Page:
He believes the traditional “two-week holiday at a seaside resort” has not disappeared and there are “still people who do it”. But the majority of visitors to the coast now are on a short break or a day trip.
Although people had been bathing in the sea since the 16th century, things started to get more organised from the 1720s onwards, when Liverpool became one of the first seaside resorts, said Mr Brodie. By the end of the 18th century “several dozen coastal ports had added a holiday function to their economy”.
The development of the railway in the mid-19th century led to mass tourism and the boom years of the seaside resort ran until the 1970s and 1980s, when cheap package holidays and the appeal of foreign climes sent the British seaside into decline.
The fact that much of the remaining infrastructure at seaside resorts was designed for far larger numbers of visitors has put many of them “on the edge of viability”, Mr Brodie said.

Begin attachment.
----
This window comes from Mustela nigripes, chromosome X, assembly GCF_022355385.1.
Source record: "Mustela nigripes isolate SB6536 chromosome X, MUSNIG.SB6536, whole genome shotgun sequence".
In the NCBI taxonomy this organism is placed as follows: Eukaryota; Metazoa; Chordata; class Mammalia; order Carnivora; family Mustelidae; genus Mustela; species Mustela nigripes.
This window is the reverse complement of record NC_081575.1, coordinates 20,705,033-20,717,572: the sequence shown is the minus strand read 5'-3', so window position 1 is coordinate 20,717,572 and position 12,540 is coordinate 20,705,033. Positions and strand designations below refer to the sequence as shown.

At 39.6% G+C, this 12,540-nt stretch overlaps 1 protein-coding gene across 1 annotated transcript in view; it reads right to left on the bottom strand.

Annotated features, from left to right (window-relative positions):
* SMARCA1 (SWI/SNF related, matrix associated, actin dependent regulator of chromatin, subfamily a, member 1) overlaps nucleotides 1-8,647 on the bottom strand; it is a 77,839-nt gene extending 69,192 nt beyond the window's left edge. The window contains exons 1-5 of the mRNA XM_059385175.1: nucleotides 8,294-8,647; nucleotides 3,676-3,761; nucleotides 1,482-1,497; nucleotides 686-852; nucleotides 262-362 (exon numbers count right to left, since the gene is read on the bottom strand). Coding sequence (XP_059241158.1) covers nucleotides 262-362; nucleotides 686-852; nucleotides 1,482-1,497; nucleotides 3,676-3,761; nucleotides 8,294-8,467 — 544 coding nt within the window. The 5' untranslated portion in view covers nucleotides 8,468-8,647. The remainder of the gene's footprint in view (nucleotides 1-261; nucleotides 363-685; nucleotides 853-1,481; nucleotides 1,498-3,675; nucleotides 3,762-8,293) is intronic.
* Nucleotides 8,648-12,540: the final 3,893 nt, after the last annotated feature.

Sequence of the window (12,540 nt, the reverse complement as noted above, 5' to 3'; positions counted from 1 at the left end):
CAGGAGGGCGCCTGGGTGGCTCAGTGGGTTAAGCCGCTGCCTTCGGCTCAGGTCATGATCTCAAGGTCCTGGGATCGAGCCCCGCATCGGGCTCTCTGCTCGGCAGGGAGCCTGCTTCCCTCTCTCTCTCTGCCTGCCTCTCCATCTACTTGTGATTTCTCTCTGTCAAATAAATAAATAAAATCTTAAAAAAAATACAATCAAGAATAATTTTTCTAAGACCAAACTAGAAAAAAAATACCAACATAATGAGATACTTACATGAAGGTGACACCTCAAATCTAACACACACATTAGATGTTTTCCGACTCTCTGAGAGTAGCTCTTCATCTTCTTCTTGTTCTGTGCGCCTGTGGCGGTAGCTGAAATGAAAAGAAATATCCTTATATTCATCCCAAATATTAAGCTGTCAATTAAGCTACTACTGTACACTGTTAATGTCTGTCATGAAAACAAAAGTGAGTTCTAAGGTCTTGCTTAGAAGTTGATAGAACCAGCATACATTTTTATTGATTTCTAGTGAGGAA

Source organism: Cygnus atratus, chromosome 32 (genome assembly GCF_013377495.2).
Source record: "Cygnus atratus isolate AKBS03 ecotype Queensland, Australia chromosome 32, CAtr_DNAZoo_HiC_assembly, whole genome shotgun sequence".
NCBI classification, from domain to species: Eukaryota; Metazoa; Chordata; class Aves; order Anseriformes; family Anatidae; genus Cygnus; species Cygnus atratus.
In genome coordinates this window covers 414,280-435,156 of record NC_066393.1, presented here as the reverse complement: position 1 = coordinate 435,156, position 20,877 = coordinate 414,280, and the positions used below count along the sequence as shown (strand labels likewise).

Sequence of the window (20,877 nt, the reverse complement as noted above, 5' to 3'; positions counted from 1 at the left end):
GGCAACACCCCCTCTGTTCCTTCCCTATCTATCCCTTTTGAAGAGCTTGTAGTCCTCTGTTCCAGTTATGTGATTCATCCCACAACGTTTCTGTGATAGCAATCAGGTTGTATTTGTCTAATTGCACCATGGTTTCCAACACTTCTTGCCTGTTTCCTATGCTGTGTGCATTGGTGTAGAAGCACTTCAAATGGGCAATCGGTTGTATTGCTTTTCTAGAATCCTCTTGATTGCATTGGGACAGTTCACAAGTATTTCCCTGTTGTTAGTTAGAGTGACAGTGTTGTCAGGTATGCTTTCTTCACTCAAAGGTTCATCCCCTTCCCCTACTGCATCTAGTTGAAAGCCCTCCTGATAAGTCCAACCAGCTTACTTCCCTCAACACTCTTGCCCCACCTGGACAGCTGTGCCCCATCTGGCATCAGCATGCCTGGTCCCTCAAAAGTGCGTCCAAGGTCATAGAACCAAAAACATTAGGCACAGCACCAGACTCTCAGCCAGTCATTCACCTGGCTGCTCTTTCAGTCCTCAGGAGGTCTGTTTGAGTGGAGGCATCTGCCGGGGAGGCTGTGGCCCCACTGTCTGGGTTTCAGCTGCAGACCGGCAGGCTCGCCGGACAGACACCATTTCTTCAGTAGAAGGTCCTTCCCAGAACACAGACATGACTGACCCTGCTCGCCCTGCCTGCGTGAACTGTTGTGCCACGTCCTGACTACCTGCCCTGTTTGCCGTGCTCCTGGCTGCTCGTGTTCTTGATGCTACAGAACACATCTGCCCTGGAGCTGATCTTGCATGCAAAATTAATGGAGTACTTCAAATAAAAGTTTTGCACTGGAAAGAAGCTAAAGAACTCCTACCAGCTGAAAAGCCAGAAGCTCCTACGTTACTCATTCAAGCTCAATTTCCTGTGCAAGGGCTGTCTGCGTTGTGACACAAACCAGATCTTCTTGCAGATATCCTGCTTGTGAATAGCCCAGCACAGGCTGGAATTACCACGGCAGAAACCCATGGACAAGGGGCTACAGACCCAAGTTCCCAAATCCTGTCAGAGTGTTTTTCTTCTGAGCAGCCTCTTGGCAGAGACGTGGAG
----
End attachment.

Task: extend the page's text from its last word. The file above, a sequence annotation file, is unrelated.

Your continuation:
He concedes that many resorts still have areas that are “terribly deprived” and “there are still lots of issues troubling seaside resorts”. But, he adds, “they are still great to go to”.
In contrast, European resorts lacked the “oomph” that a British seaside resort had, he said. “British seaside resorts are lively, interesting, varied and historic whereas European seaside resorts are rather new, bright, shiny, and dull. I go to an English seaside resort and I smile.”
Many of the buildings on the list, such as Southend Pier or the combined circus and aquatic show at the Hippodrome at Great Yarmouth, offer “that thing that you get at the seaside but you just don’t get anywhere else”.
Do you agree with Historic England’s choices? Send your list of favourite seaside places to @HistoricEngland using the hashtag #seasideheritage.
The Royal Pavilion – Brighton
An exotic palace in the centre of Brighton which began life as a farmhouse. It was transformed into an oriental fantasy for the Prince of Wales, later King George IV, when he was taken by the fashionable seaside resort, which had already been dubbed “London by the sea”. The historic pavilion mixes Regency grandeur with the opulence of India and China.